So, last week I wrote about the up-coming 3rd Annual MV Local Wild Food Challenge, and I have to admit that I was pretty excited to go to the event for a number of reasons, the location, the food, and of course the people. Who would prepare what and what would be the wildest ingredient used in this year’s challenge?
First of all, I was curious about what the Martha’s Vineyard Rod & Gun Club looked like. I have to say it’s a nice place, roomy, lots of antlers on the wall of course (and in the chandelier), a large stone fireplace, and a million dollar view overlooking Sengekontacket Pond.
I can see its members relaxing by the fire after shooting some clay pigeons with a nice scotch. However, on the night of the challenge, there was no relaxing. The place was jam packed with spectators and contestants. The grills were a grilling and the food kept on coming. Even though it was pouring rain, there were no dampened spirirts here!
There was a great mix of people including chefs, fishermen, farmers, home cooks, kids, and more. Lots of familiar faces and lots of smiles indeed. Thank goodness I knew a couple of people who were there. A big thank you to my neighbors Scott & Kevin, and my friend Coral, who came to my rescue and bought me a couple of drinks, since I forgot my wallet. I feel lucky to live in such a place.
After I grabbed a drink, I headed to the tasting table. I knew there would be some interesting bites there. I was not disappointed. Though I had come later than I hoped, there were still plenty of things to sample and explore and even vote on.
Of course there had to be a “People’s Choice,” and people were really into voting for their favs. With 13 awards to be bestowed, with $8,000 in prizes and 47 entries, the judges, Bill Manson, Albert Lattanzi, and Hal Rayerson were going to have their work cut out for them. Unfortunately, Christina Hook Leslie, a Wampanoag tribal elder, hurt her back and was not able to participate as a judge.
Best From The Ocean
Luckily, a number of the dishes I was able to try made it to the winner’s list. I hope that I do the dishes justice, and I hope I inspire you to go to next year’s event.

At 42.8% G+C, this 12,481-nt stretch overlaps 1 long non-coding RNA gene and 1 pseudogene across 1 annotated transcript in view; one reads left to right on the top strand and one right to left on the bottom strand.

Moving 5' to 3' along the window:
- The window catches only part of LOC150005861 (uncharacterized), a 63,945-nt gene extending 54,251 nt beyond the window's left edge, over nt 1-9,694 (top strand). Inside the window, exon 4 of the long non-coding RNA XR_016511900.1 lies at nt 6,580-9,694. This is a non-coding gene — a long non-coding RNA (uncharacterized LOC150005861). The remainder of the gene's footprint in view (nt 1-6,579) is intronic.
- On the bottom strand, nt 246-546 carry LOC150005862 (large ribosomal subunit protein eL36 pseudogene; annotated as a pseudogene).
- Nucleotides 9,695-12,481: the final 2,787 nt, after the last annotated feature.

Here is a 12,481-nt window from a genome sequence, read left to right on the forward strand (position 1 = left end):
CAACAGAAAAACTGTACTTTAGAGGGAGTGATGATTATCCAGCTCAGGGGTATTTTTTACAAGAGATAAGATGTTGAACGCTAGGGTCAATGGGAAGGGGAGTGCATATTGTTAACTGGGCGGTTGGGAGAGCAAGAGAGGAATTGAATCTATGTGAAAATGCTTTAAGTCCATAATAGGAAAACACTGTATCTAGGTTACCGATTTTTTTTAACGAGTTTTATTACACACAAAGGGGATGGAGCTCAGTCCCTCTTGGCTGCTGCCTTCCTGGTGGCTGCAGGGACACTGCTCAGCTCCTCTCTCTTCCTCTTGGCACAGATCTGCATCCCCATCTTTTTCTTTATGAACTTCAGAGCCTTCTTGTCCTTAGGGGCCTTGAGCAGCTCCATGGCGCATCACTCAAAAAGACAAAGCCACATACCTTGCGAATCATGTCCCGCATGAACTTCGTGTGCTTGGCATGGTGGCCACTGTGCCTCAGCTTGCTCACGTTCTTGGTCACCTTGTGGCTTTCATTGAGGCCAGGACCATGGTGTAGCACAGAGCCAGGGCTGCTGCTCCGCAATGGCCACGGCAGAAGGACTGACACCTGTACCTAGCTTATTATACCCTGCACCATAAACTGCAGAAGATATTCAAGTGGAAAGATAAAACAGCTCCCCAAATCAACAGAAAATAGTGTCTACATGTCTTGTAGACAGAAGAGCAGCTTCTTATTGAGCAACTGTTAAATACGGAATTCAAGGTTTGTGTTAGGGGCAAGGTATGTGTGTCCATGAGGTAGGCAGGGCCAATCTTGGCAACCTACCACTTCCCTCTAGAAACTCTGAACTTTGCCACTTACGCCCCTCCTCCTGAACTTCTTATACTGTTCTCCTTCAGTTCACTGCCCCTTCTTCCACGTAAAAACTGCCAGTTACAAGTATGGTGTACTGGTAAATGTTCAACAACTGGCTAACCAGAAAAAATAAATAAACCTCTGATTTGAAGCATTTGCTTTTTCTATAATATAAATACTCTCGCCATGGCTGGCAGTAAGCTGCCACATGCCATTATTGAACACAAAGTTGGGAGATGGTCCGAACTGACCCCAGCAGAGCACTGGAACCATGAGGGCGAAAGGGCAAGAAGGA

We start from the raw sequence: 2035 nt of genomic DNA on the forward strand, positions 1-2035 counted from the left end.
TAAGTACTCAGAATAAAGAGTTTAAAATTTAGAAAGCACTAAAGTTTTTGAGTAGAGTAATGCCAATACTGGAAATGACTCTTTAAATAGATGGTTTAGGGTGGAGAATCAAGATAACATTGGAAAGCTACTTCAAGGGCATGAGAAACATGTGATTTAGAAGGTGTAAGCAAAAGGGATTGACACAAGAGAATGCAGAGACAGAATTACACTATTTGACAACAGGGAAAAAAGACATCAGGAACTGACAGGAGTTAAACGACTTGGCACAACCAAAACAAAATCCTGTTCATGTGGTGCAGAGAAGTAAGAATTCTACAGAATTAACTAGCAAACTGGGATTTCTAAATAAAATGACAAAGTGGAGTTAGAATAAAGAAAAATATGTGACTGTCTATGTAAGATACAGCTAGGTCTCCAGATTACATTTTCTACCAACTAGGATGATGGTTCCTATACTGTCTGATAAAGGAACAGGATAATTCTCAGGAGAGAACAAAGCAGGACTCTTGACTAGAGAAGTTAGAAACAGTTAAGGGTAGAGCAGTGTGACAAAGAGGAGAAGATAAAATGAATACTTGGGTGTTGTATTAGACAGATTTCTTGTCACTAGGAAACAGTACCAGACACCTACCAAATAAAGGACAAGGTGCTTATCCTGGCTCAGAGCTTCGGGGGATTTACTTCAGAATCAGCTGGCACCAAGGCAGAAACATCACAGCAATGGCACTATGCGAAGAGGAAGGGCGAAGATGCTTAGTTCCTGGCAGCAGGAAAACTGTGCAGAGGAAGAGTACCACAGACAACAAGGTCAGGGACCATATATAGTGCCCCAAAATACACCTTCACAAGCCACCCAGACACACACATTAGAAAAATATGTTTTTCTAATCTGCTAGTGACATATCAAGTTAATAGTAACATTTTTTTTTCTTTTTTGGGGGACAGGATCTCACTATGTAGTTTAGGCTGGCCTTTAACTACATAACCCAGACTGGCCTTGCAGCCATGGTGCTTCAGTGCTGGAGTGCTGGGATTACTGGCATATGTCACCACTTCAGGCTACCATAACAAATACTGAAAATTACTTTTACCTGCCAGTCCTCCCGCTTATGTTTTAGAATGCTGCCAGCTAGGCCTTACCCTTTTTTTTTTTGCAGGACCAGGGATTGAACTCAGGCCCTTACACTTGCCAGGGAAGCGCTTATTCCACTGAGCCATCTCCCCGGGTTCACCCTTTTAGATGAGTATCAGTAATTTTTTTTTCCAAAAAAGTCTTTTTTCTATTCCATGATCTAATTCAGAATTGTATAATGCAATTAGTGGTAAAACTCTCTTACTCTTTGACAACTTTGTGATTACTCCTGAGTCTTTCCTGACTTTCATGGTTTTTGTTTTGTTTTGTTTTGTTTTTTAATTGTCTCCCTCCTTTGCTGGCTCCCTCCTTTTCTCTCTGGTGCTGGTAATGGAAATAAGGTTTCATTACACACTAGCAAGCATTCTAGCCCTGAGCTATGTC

My favorite dish of the night was the Torro Belly-strap Tuna with roasted tomato tapenade and orange zest gremolata, prepared by John Duryea. Local Tuna has never tasted so good. This particular dish I was actually able to sample soon as it came off the grill, lightly seared and melt in your mouth perfection. I was stalking the fish a bit because it looked so beautiful. I was glad to see that it won “Best From the Ocean.”
And the Grand Prize Goes To…..
Meg Athern (Morning Glory Farm) won the Grand Prize. She prepared some amazing, creative items including a salad with wild watercress with Katama grassland onions, steamed Jerusalem artichokes & candied sedge grass nuts with Autumn olive reduction.
Her entrée included Sedge Grass Nut encrusted venison sirloin on caramelized wild Katama grassland onions with beach plum reduction, Jerusalem artichoke puree, wild caught lobster and Quitsa scallops. As if all of that was full of show-stoppers, she even had a drink — sassafras & local honey iced tea with Russian olive ice cubes — truly scrumptious. To add to the fabulousness, Meg is pregnant, due next month and bringing home the Grand Prize – way to go Mama!
After reading those ingredients, perhaps you’re wondering what a Russian olive is. Last night was the first time I had ever heard of Russian olives, also referred to as Autumn olives, which Chef Jan Buhrman calls them. So, I am going with her on this.
Autumn Olives are not really olives, but rather a sweet, tart berry that grows in the wild here in abundance. They are delicious, and many of the cooks in the Local Wild Food Challenge used them. Apparently you can just harvest them all over the Island. If they’re ripe when you pick them, you can just pop them in your mouth. I may need to learn more about these since my interest is truly piqued. Anyhow, the Autumn olives in the iced cubes in the sassafras iced tea were tasty and refreshing.